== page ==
• Assume AT M is decidable and obtain a contradiction. • Suppose that H is a decider for AT M .

 H(< M, w >) =

accept if M accepts w reject if M does not accept w

• Construct TM D with H as subroutine. D calls H to determine

what M does when the input to M is its own description < M >. D rejects if M accepts and D accepts if M does not. D = “On input <M>,where M is a TM: 1. Run H on input < M, < M >>. 2. If H accepts, reject; if it rejects, accept.”

 D(< M >) =

accept reject

if M does not accept < M > if M accepts < M >

• What happens when we run D with its own description < D > as

input.  D(< D >) =

accept reject

if D does not accept < D > if D accepts < D >


The Halting Problem

Undecidable Problems From Language Theory

The Diagonalization Method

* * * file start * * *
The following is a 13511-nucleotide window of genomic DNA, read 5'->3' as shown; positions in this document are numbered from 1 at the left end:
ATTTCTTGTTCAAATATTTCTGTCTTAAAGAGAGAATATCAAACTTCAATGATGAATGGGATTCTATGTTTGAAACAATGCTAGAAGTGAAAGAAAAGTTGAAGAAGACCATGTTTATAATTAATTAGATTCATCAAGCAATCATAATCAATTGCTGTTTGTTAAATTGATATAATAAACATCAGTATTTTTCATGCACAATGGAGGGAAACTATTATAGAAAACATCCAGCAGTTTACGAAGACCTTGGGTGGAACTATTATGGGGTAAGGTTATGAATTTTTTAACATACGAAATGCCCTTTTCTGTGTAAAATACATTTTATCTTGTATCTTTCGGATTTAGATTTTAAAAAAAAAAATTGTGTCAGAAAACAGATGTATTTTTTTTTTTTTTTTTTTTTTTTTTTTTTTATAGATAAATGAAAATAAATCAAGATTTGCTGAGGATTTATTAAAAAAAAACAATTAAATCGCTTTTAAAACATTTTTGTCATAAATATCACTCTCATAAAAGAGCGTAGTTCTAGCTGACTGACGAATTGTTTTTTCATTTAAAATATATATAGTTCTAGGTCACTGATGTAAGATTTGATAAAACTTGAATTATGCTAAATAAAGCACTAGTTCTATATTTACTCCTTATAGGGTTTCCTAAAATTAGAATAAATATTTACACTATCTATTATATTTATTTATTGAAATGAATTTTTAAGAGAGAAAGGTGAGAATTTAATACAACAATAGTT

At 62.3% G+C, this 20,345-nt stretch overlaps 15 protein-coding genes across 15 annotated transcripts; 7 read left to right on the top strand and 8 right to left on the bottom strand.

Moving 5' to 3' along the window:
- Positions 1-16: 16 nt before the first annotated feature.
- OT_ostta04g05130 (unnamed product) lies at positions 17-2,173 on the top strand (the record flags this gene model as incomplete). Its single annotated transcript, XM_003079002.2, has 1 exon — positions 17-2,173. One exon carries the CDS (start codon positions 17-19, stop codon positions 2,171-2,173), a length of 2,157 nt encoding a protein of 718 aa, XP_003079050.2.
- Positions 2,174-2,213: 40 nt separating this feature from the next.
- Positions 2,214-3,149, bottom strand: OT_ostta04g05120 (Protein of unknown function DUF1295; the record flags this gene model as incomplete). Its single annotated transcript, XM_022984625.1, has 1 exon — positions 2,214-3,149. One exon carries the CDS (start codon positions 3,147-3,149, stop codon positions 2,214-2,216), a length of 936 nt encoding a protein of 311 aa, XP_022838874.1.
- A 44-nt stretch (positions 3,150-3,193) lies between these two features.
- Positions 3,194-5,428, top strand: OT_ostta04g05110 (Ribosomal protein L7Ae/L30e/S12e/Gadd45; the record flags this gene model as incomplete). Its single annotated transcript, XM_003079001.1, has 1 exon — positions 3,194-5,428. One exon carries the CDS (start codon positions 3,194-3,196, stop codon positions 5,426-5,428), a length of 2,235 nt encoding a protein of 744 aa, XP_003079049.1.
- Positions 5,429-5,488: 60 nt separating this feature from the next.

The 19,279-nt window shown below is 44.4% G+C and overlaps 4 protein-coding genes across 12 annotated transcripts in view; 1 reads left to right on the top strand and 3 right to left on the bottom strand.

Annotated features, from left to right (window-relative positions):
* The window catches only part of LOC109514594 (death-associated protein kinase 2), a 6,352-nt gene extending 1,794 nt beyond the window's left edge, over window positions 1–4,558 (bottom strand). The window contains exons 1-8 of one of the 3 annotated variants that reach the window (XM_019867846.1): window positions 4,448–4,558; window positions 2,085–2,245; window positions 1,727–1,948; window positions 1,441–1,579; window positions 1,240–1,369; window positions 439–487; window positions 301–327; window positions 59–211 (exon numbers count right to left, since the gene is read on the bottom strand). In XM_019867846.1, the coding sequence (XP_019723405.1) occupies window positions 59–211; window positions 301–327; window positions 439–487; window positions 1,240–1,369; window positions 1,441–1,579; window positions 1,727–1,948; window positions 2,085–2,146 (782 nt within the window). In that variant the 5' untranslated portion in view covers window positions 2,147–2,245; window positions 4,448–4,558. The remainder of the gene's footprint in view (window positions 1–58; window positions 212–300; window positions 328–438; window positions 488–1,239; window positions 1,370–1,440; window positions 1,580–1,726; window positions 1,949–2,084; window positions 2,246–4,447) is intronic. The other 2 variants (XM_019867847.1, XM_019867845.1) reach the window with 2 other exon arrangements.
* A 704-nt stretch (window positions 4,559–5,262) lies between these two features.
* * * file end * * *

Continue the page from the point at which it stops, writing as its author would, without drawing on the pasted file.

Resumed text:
The Halting Problem

Undecidable Problems From Language Theory

The Diagonalization Method

Definition Assume that we have sets A and B and a function f from A to B. Say that f is 1 â&#x2C6;&#x2019; 1 if it never maps two different elements to the same place, that is, if f (a) 6= f (b) whenever a 6= b.


The Halting Problem

Undecidable Problems From Language Theory

The Diagonalization Method

Definition Assume that we have sets A and B and a function f from A to B. Say that f is 1 − 1 if it never maps two different elements to the same place, that is, if f (a) 6= f (b) whenever a 6= b. Say that f is onto if it hits every element of B, that is, if for every b ∈ B there is an a ∈ A such that f (a) = b.


The Halting Problem

Undecidable Problems From Language Theory

The Diagonalization Method

Definition Assume that we have sets A and B and a function f from A to B. Say that f is 1 − 1 if it never maps two different elements to the same place, that is, if f (a) 6= f (b) whenever a 6= b. Say that f is onto if it hits every element of B, that is, if for every b ∈ B there is an a ∈ A such that f (a) = b. Say that A and B are the same size if there is a 1 − 1, onto function f : A → B.


The Halting Problem